Theorem 2

The Markov process \(\mathbf {Q}\) of GI/M/1 type is positive recurrent if and only if

$$\begin{aligned} \left( \theta _{0}+\theta _{b}\right) \left( D\otimes I\right) e<b\theta _{0}\left[ I\otimes \left( S^{0}\alpha \right) \right] e. \end{aligned}$$
(6)

Proof

Using the mean drift method given in Chapter 3 of Li [17] (e.g., Theorem 3.19 and the continuous-time case in Page 172), it is easy to see that the Markov process \(\mathbf {Q}\) of GI/M/1 type is positive recurrent if and only if

$$\begin{aligned} \theta A_{0}e<b\theta A_{b+1}e. \end{aligned}$$
(7)

Note that

$$\begin{aligned} \theta A_{0}e&=\theta _{0}\left( D\otimes I\right) e+\theta _{b}\left( D\otimes I\right) e\nonumber \\&=\left( \theta _{0}+\theta _{b}\right) \left( D\otimes I\right) e \end{aligned}$$
(8)

and

$$\begin{aligned} b\theta A_{b+1}e=b\theta _{0}\left[ I\otimes \left( S^{0}\alpha \right) \right] e, \end{aligned}$$
(9)

thus, we obtain

$$\begin{aligned} \left( \theta _{0}+\theta _{b}\right) \left( D\otimes I\right) e <b\theta _{0}\left[ I\otimes \left( S^{0}\alpha \right) \right] e. \end{aligned}$$

This completes the proof. \(\square\)

It is necessary to consider a special case in which the transaction inputs are Poisson with arrival rate \(\lambda\), and the blockchain-building and block-generation times are exponential with service rates \(\mu _{1}\) and \(\mu _{2}\), respectively. Note that this special case was studied in Li et al. [75], here we only restate the stable condition as the following corollary.

Corollary 3

The Markov process \(\mathbf {Q}\) of GI/M/1 type is positive recurrent if and only if

$$\begin{aligned} \frac{b\mu _{1}\mu _{2}}{\mu _{1}+\mu _{2}}>\lambda . \end{aligned}$$
(10)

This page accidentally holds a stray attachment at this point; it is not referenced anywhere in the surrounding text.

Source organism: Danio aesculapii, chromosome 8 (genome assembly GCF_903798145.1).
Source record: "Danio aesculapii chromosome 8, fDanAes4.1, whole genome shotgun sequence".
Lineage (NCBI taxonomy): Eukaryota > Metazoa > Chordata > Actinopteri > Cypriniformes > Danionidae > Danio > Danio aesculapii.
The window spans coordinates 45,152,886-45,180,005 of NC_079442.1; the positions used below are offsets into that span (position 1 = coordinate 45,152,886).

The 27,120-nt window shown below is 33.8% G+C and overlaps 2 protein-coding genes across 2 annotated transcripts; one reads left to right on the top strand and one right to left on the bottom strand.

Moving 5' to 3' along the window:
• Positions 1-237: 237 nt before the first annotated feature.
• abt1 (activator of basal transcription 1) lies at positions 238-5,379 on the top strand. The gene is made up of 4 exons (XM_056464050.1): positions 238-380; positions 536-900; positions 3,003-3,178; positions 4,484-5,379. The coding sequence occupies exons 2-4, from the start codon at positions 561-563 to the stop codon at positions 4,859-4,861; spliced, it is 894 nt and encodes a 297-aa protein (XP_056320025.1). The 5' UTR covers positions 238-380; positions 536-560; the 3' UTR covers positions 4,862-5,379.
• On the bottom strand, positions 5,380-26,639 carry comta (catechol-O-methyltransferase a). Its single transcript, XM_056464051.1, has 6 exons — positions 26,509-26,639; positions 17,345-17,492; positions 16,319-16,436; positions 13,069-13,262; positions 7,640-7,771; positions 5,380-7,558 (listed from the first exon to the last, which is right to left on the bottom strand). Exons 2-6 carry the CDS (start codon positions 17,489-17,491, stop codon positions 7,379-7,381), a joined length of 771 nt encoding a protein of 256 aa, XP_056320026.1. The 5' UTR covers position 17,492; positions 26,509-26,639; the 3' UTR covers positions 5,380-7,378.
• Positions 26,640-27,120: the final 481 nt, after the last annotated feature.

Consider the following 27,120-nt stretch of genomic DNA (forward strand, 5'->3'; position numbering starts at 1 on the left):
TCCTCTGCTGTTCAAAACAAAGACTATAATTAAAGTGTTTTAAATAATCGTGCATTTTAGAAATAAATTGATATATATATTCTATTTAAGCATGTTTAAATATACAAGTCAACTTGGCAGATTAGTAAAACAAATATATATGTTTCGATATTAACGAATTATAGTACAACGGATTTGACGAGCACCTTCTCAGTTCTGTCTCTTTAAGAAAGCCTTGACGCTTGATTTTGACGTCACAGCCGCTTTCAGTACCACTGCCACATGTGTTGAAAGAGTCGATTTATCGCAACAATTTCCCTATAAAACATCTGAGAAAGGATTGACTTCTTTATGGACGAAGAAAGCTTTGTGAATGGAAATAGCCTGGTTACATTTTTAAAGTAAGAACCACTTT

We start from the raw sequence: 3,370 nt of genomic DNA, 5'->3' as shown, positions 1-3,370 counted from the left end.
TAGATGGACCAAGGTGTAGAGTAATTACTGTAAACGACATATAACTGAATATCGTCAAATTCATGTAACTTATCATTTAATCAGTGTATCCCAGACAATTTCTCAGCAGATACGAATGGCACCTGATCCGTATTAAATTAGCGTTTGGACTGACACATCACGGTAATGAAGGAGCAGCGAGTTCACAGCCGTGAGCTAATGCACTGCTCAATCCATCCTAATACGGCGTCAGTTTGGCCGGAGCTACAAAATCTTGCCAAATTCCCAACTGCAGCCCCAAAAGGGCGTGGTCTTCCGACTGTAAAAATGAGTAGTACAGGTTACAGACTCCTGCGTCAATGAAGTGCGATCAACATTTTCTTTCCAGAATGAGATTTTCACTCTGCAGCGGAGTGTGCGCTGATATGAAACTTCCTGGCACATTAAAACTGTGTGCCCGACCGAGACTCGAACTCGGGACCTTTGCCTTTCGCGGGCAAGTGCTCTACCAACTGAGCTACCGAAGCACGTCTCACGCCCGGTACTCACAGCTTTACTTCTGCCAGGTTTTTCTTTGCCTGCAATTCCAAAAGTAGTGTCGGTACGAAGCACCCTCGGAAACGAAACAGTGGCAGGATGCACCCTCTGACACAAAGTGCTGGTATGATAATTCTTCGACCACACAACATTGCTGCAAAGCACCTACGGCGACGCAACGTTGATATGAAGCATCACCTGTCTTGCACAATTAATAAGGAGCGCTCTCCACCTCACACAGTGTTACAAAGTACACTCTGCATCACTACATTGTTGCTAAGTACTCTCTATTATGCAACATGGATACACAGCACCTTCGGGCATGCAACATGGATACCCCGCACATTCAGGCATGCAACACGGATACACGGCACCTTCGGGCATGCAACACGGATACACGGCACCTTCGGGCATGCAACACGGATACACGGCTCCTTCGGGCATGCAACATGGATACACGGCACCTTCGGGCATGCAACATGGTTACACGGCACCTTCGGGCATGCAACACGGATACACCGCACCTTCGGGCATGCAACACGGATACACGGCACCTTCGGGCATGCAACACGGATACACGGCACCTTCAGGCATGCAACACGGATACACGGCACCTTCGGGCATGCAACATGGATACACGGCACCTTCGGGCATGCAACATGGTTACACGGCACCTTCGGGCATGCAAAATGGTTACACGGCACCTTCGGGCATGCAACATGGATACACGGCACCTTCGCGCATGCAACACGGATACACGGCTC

By observing (10), it is easy to see that \(1/\left( b\mu _{1}\right) + 1/\left( b\mu _{2}\right) <1/\lambda\), that is, the complicated service speed of transactions is faster than the transaction arrival speed, under which the Markov process \(\mathbf {Q}\) of GI/M/1 type is positive recurrent. However, it is not easy to understand Condition (6) which is largely influenced by the matrix computation with respect to the MAP and the PH distribution.

If the Markov process \(\mathbf {Q}\) of GI/M/1 type is positive recurrent, we write its stationary probability vector as

$$\begin{aligned} {\pi }=\left( {\pi }_{0}, {\pi }_{1},{\pi }_{2},\ldots \right) , \end{aligned}$$

where for \(k=0\)

$$\begin{aligned} {\pi }_{0}= & {} \left( \pi _{0,0},\pi _{0,1},\ldots ,\pi _{0,b}\right) ,\\ \pi _{0,0}= & {} \left( \pi _{0,0}^{\left( i\right) }:1\le i\le m_{0}\right) , \end{aligned}$$

and for \(1\le l\le b\)

$$\begin{aligned} \pi _{0,l}=\left( \pi _{0,l}^{\left( i,j\right) }:1\le i \le m_{0},1\le j\le m_{1}\right) ; \end{aligned}$$

for \(k\ge 1\)

$$\begin{aligned} {\pi }_{k}= & {} \left( \pi _{k,0},\pi _{k,1},\ldots ,\pi _{k,b}\right) , \\ \pi _{k,0}= & {} \left( \pi _{k,0}^{\left( i,r\right) }:1\le i \le m_{0},1\le r\le m_{2}\right) , \end{aligned}$$

and for \(1\le l\le b\)

$$\begin{aligned} \pi _{k,l}= & {} \left( \pi _{k,l}^{\left( i,j\right) }:1\le i \le m_{0},1\le j\le m_{1}\right) . \end{aligned}$$